A critical aspect of the present invention is the isolation of the interaction model at the set-top box level, where no context is associated with any user interaction, and where merely the manipulation of audio and visual elements represents the applying, removing, and shifting of emphasis from one area of the display screen to another. All items containing contextual information reside in a centralized location where they are processed and the management of network resources executed in manner to enable the context-based service request or transition.

This invention works by combining the use of broadcast digital video streams with video-on-demand streams to produce a compelling user interface in both visual and audio terms. The invention uses an intelligent set top box's ability to manipulate a graphics overlay plane displayed in conjunction with a video box. The system allows the interactions to carry the user from broadcast (or narrowcast) video stream to broadcast (or narrowcast) video stream, from broadcast (or narrowcast) video stream to pointcast video stream, and from pointcast video stream to broadcast (or narrowcast) video stream.

At the heart of the interactive program guide is a method that takes the time-dependent information and provides that information in streaming mode over a series of synchronized real-time video streams. The user of the guide agilely moves between these broadcast streams to receive the full set of available listings. When the user's interest takes him/her from the domain of time-dependent information, such as a listing of currently available programming to the realm of time-independent information, such as previews, promotions and the like, the streams processed at the set top box transition from broadcast to pointcast (on-demand) streams.

When the user's interest takes him/her from one area of time-independent information back to an area of time-dependent information, the streams requested by the system and processed at the set top box will shift from one pointcast stream to a broadcast stream. For example, when a user returns to the program guide from an interactive shopping channel or pay per view event the video stream served to the user changes from a pointcast stream to a broadcast stream. That is, the pointcast session is torn down and the user's STT selects the appropriate broadcast stream.

The user of the exemplary interactive program guide controls the logical operation of shifting the emphasis from one “object” to the next through the use of an interactive device such as a remote control with directional arrows, a joystick or other interactive controller. Such an approach may be used with or without an on-screen pointer or cursor. When the user makes a selection to a single option, the tuner 210 in the set top box may be force-tuned to the corresponding selection.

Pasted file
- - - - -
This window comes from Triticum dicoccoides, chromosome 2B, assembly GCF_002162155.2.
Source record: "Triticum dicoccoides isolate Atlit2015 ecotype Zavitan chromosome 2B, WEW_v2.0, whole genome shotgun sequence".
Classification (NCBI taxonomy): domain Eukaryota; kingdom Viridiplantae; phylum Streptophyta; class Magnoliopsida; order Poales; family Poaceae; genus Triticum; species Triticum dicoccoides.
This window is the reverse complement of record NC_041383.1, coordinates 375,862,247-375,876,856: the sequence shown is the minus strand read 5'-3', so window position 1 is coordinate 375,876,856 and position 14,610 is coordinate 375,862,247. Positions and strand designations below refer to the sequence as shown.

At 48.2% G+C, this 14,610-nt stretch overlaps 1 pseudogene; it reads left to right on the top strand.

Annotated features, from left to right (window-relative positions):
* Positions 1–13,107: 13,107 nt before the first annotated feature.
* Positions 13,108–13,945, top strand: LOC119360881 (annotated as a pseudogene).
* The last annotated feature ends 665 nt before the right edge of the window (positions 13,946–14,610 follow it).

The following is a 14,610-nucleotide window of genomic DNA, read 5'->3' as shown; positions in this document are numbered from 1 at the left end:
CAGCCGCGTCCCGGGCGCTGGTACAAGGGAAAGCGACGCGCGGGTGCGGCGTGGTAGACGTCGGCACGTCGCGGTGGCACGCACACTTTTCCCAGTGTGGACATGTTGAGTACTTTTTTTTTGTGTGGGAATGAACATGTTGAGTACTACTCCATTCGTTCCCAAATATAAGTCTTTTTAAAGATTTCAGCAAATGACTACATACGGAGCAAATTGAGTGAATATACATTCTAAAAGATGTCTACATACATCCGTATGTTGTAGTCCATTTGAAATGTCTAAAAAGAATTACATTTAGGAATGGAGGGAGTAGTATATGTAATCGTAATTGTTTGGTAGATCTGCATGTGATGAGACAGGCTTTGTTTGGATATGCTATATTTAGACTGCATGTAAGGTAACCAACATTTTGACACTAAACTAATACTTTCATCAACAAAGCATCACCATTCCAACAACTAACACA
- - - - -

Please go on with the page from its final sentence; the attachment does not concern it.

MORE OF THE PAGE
Traversal of the available options in a long list of programming options is achieved by providing the option to page through the various sets of options. This effect is achieved by jumping from one video stream (by changing from one PID to another within the same or different QAM channel). The advantage of jumping within the same QAM channel is that there will not be any noticeable added latency associated with tuning and demodulating a new QAM channel.

It is important to note that synchronization of program channel numbers with areas of on-screen emphasis is achieved through either in-band data delivery, out-of-band data delivery, vertical blanking interval (VBI) data delivery or other approaches known to those familiar in the art of data delivery in broadband networks. That is, data indicative of the location of manipulable screen objects (i.e., those objects that may be selectively emphasized) is provided to the set top terminal via one or more techniques.

Channel options in the Interactive Program Guide can represent any combination of programming offered from a wide range of sources, including but not limited to, over-the-air broadcast, cable broadcast, satellite broadcast, local programming, ad insertion apparatus and can include the full range of pay channels, pay per view (PPV), video on demand (VOD), near video on demand (NVOD), internet service, interactive gaming, interactive shopping, “free” programming, etc. Channel numbers can be virtual in nature, and they can be remapped in either the set top box or the head end equipment to correspond to the service being delivered.

Delivery of PPV, NVOD, VOD, interactive gaming, interactive shopping, internet, video classified ads, and other services can be integrated into this system in a two-way cable environment through the use of cable modem technologies or other back-channel methods known to those familiar in the art of enabling such services in a network environment.

This invention may further be used to enable pay television services, such as subscription services like HBO®, Showtime®, etc., in a two-way cable environment through the use of cable modem technologies or other back-channel methods known to those familiar in the art of enabling such services in a network environment.

This system can further be extended to implement conditional access by arranging bitmap information in different data blocks according to types of access allowed. Processing of this information is done at the head end where a series of descriptors are developed for each on-screen area capable of receiving emphasis. Part of the descriptors contains entitlement “locks” mapping access entitlement to on-screen areas capable of displaying emphasis. At the set top box, a series of “keys” exist that map to those channels the user is entitled to view. If one of the keys “fits” any of the locks, the bitmap set linked to the key may receive on-screen emphasis at the set top box.